Lumbar Puncture


What is it?

The brain and the spine are bathed in a layer of fluid. A lumbar puncture involves taking a sample of this fluid from the lower back. This is then analysed in the laboratory.


Why is it performed?

There are a number of reasons that a Lumbar Puncture is performed. Most commonly it is performed if there is a suspicion of an infection of the brain or spine. A lumbar puncture is sometime required is some forms of leukaemia or lymphoma. This is to assess whether the brain or spine are affected by the disease and to determine if they need treating.


How is it performed?

A lumbar puncture is performed by a Doctor who will talk you through the procedure before it is performed. The skin is cleaned and then a local anaesthetic is applied to the lower back. The anaesthetic does sting a little before the area goes numb. A sample of fluid surrounding the lower spine is then removed using a fine needle. The whole process is very similar to an epidural which women sometimes have during pregnancy. The only difference is that with epidurals drugs are injected into the fluid around the spine rather then removing some of the fluid.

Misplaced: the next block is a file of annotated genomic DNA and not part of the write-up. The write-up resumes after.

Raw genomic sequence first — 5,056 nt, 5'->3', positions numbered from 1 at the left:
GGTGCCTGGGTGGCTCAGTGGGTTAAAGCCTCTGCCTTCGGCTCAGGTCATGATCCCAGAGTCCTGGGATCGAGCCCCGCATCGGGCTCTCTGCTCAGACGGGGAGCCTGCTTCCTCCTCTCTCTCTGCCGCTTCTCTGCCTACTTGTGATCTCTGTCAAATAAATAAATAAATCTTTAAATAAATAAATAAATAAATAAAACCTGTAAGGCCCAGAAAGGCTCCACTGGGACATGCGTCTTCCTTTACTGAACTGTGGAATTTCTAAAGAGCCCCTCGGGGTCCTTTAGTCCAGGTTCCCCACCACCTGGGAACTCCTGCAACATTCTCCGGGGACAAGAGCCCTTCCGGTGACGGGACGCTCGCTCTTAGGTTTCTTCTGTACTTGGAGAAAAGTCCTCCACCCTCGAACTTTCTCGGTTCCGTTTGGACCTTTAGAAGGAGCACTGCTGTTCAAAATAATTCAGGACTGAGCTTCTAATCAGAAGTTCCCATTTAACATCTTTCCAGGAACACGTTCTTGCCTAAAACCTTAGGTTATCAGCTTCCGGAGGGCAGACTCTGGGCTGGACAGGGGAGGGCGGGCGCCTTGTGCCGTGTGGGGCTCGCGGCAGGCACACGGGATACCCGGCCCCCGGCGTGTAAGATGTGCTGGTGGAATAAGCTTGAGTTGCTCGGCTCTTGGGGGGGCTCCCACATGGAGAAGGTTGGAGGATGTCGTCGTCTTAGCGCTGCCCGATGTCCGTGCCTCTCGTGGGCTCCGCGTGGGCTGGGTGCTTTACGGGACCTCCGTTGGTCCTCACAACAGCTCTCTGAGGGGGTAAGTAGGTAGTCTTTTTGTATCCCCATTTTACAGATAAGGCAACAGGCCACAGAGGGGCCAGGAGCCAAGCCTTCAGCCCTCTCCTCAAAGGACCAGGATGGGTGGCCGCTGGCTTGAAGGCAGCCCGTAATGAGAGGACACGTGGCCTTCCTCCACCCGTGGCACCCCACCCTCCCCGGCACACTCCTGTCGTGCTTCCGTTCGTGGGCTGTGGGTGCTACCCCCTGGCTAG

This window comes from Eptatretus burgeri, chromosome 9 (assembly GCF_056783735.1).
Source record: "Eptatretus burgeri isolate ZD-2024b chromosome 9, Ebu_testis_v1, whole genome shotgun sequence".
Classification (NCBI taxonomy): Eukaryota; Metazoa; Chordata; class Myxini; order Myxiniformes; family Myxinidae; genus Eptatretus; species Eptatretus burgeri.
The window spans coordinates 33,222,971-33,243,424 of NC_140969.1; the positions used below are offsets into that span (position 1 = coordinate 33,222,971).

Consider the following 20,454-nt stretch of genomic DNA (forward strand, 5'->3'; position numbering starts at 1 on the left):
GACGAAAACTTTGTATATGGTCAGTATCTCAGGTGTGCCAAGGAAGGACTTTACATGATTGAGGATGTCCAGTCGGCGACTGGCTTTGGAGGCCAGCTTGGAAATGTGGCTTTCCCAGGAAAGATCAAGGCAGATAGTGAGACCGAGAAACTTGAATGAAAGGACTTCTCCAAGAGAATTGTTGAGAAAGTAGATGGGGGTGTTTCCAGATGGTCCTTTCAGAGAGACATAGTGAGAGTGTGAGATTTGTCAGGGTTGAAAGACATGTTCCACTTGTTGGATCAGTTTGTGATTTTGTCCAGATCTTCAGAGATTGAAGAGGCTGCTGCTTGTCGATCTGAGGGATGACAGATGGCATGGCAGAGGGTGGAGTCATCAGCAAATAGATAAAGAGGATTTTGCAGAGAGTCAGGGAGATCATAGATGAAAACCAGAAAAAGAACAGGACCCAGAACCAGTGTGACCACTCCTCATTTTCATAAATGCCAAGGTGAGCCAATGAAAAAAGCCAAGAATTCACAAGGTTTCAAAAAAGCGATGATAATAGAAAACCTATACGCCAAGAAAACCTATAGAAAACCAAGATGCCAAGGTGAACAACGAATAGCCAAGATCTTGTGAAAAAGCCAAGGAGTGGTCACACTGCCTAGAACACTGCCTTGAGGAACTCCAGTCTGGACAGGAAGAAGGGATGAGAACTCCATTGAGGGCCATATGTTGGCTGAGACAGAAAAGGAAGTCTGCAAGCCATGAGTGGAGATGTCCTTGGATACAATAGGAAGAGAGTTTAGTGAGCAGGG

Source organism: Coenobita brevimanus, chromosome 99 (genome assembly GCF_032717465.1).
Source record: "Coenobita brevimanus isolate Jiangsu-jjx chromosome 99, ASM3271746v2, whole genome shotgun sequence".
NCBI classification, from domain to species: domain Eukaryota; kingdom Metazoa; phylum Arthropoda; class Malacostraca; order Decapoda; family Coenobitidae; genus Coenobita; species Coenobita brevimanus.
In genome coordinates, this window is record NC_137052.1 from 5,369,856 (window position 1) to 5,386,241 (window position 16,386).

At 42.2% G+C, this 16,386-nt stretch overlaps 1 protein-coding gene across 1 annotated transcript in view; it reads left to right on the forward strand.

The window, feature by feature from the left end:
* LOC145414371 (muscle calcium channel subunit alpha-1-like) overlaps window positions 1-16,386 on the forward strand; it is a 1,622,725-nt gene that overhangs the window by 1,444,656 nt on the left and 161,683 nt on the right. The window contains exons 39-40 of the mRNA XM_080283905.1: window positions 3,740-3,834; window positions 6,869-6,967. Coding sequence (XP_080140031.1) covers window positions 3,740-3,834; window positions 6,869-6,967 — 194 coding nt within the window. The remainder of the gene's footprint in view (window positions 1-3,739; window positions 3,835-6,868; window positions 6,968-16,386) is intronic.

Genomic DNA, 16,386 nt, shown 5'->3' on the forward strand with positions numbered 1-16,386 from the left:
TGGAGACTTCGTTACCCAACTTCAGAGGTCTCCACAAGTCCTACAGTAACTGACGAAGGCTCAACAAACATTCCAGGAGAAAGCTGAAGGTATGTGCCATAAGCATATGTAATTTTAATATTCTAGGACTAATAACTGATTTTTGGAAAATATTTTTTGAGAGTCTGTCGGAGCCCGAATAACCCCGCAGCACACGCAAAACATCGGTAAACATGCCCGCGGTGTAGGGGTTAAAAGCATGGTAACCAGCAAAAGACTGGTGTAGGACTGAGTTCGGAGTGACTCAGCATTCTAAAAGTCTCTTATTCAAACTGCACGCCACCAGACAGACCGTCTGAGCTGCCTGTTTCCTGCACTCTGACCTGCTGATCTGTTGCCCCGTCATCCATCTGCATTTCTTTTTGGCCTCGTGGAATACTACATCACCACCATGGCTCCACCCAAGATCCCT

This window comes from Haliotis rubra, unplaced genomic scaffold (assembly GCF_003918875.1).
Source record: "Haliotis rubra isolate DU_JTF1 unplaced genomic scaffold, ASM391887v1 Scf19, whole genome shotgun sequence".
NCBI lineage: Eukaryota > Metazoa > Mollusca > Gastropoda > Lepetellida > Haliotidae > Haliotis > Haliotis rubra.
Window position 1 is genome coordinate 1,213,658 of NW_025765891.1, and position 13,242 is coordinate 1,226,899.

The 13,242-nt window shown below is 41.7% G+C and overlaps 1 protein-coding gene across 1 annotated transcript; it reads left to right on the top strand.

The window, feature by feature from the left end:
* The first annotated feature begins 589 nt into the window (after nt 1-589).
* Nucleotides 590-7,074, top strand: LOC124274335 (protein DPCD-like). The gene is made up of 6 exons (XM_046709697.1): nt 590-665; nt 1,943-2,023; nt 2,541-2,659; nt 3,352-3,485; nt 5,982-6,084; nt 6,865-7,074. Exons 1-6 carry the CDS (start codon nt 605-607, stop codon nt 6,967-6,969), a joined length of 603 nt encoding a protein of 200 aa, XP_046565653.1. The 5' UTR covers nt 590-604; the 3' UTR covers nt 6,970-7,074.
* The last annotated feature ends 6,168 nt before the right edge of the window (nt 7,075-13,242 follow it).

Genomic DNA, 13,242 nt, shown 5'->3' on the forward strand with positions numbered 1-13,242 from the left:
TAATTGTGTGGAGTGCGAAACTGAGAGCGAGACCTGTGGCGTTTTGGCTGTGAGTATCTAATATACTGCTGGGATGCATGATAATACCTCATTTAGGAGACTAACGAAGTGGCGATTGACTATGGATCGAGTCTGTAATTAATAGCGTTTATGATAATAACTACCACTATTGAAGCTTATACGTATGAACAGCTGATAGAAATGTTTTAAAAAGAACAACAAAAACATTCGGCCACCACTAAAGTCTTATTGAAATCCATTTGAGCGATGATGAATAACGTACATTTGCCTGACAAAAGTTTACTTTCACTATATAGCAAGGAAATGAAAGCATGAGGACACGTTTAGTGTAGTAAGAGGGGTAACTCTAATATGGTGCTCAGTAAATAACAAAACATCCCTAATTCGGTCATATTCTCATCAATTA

What do I need to know about it?

The whole process takes around 15 minutes. You will be required to lie on your side in a curled up position whilst the fluid is being removed. The main side effect from the procedure is a headache. To minimise this happening you will be asked to lie down for an hour after the procedure is finished. The site where the fluid is taken from may feel bruised afterwards for a few days but this should not prevent you from doing anything.


When will I get the results?

The results are obtained quickly when looking for infections. Other tests can take longer to process, this will be completed after around a week.


Further information

Lumbar puncture at Macmillian cancer support



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Written by: Dr T Rider

Editor: Dr J Newman

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